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Greece seeks new EU loans after IMF debt default

01 July 2015, 08:30 CET
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Greece seeks new EU loans after IMF debt default

Greek Parliament - Photo A.Savin

(BRUSSELS) - The European Union will decide Wednesday whether to grant Greece a last-minute bailout package to avoid pushing it further towards an exit from the eurozone.

Greece on Tuesday failed to make a 1.5 billion euro ($1.7 billion) payment to the International Monetary Fund, becoming the first industrialised country to do so.

On the same day, the international bailout keeping its economy afloat formally expired.

The missed payment underlined the failure of more than five months of wrangling between Greece's radical left government and its creditors to reshape its bailout and prevent it dropping out of the eurozone.

But finance ministers from the eurozone were set to resume talks in Brussels on Wednesday after under-pressure Athens asked for a new two-year aid plan -- the third in five years.

Greece has requested a further 29.1 billion euros from the European Stability Mechanism (ESM), to "fully cover its financing needs and the simultaneous restructuring of debt," for the next two years, according to the office of Prime Minister Alexis Tsipras.

Greek officials have indicated they would be willing to suspend a referendum planned for Sunday on the reforms demanded by its creditors if Wednesday's talks produce an eleventh-hour agreement on the new funding request.

"There was a willingness to take a look at the question in the referendum or update the referendum or suspend it," an EU source told AFP after talks Tuesday between Greek Finance Minister Yanis Varoufakis and his eurozone counterparts.

"All that depended on the signal the Eurogroup would give to this new proposal," the source added.

Ratings agencies cut their ratings on Greece's debt, predicting it will return to recession this year.

In Athens, around 20,000 people braved torrential rain late Tuesday to turn out to show their support for a bailout deal.

Banks in Greece will be closed all week amid the spiralling debt crisis, but around a thousand branches will open on Wednesday to allow the elderly to receive pensions payments.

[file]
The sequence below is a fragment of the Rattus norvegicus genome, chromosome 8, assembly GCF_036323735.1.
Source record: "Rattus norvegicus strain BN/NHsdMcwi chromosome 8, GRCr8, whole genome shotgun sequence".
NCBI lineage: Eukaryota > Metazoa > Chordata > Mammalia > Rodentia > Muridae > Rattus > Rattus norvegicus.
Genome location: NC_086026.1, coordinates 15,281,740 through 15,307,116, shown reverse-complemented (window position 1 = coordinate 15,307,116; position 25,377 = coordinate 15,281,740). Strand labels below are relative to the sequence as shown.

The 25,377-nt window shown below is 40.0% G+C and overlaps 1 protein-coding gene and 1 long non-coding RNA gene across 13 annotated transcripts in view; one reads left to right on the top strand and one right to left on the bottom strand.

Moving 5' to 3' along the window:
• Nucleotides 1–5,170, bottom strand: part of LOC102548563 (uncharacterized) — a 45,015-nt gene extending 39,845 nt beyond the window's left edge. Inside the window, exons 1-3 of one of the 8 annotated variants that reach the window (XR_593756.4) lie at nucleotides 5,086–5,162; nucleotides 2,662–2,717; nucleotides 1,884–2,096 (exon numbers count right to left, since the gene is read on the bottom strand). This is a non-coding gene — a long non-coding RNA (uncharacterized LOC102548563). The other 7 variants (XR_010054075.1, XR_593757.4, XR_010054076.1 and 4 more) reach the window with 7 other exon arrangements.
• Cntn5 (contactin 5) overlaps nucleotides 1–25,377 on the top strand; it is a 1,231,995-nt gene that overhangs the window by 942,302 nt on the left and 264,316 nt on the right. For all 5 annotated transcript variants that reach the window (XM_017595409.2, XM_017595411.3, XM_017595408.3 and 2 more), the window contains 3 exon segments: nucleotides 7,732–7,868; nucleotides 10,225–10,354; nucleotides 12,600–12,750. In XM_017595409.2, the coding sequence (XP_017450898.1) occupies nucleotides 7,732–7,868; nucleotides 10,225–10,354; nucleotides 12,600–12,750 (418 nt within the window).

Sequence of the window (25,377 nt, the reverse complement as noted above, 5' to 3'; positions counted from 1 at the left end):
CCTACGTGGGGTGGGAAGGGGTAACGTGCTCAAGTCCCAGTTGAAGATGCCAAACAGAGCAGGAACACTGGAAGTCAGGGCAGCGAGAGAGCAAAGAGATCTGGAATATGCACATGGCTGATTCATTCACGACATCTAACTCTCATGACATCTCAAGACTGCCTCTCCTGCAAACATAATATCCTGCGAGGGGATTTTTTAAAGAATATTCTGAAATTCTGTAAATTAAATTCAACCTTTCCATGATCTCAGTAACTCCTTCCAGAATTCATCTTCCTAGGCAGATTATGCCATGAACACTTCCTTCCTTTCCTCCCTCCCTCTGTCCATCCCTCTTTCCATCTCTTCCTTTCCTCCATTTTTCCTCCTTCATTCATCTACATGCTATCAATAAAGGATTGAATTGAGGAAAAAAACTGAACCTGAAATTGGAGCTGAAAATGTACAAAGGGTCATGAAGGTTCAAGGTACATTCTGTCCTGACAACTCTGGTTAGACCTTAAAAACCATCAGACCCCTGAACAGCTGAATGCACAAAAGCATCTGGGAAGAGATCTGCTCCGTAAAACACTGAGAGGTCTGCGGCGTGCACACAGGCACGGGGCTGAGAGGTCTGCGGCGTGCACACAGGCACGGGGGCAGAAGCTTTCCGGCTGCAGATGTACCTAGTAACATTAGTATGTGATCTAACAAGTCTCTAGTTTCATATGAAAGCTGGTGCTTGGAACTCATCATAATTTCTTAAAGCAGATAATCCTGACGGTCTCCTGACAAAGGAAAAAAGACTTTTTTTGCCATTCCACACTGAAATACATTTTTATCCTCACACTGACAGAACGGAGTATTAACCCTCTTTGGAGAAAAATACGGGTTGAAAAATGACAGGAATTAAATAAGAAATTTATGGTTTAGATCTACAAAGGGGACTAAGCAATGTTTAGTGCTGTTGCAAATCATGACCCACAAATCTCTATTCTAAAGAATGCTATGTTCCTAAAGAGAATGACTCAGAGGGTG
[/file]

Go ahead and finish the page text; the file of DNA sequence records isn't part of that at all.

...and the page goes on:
For everyone else, there was no choice but to queue -- sometimes for hours -- at cash machines to withdraw a maximum of 60 euros a day.

The ongoing uncertainty hit European stocks and the single currency on Tuesday.

But in Asian trade on Wednesday, the euro held steady buying $1.1136 compared to $1.1139 in New York late Tuesday.

The European Central Bank's governing council will also meet on Wednesday to discuss the crisis in Greece.

It was the ECB's decision on Sunday to refuse to increase emergency funding for Greek banks that pushed Athens to close lenders and impose the capital controls.

The ECB is thought likely to stick with its current stance on Greek banks but could take measures to prevent contagion in other eurozone markets.

Greece has entered uncharted waters without international aid for the first time in five years, sparking fears of a chaotic eurozone exit which could have untold repercussions for global markets and the EU.

- Wealthiest IMF default -

An IMF spokesman in Washington confirmed the payment due by 2200 GMT Tuesday had "not been received," making Greece the wealthiest ever to default to the Washington-based global lender.

"We have informed our executive board that Greece is now in arrears and can only receive IMF financing once the arrears are cleared," Gerry Rice said in a statement.

The IMF is now considering extending Greece's payment deadline -- something it has only done twice before in 1982 for Nicaragua and Guyana -- giving it the power to ease pressure on Athens as it starts fresh talks with the EU.

Tsipras plunged the protracted discussions into chaos over the weekend when he announced the referendum, urging Greeks to vote against the pension cuts and sales-tax increases demanded by its creditors

The request by Athens Tuesday for a new loan followed European Commission chief Jean-Claude Juncker's attempt to clinch a solution before Sunday's referendum which would involve accepting the EU-IMF reform proposals.

Chancellor Angela Merkel of Germany stuck to Berlin's hard line when she said she would not discuss any new Greek request until after the referendum.

"Before the referendum, Germany can't negotiate a new request" for assistance, Merkel was quoted as saying by a lawmaker from her conservative Christian Democrats.

In Athens' Syntagma square, in front of the parliament, protesters called for a "Yes" vote in the bailout referendum, a day after a rival rally backing Tsipras's "No" stance on Monday.

Protestors carried banners featuring slogans such as "Greece is Europe" while many of the crowd chanted for Tsipras to resign.

Vassiliki Salaka, a lawyer at the demonstration, said those in charge of Greece now were "incompetent, they lack organisation, they don't know what they want".

But many other Greeks also back the government's defiant stance since it was elected in January, blaming the nation's creditors for forcing Greece into years of painful recession by demanding tough austerity cuts.


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